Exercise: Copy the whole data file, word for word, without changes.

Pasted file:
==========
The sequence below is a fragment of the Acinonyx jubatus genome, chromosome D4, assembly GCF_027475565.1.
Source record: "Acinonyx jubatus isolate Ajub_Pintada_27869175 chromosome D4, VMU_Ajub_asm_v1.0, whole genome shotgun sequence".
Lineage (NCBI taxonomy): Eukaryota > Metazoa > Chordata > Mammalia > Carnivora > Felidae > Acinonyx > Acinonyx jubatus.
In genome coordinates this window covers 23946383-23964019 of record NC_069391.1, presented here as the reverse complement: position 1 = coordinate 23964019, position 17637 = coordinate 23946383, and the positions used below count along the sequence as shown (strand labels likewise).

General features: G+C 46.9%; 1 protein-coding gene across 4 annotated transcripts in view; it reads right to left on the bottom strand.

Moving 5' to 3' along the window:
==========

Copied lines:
The sequence below is a fragment of the Acinonyx jubatus genome, chromosome D4, assembly GCF_027475565.1.
Source record: "Acinonyx jubatus isolate Ajub_Pintada_27869175 chromosome D4, VMU_Ajub_asm_v1.0, whole genome shotgun sequence".
Lineage (NCBI taxonomy): Eukaryota > Metazoa > Chordata > Mammalia > Carnivora > Felidae > Acinonyx > Acinonyx jubatus.
In genome coordinates this window covers 23946383-23964019 of record NC_069391.1, presented here as the reverse complement: position 1 = coordinate 23964019, position 17637 = coordinate 23946383, and the positions used below count along the sequence as shown (strand labels likewise).

General features: G+C 46.9%; 1 protein-coding gene across 4 annotated transcripts in view; it reads right to left on the bottom strand.

Moving 5' to 3' along the window: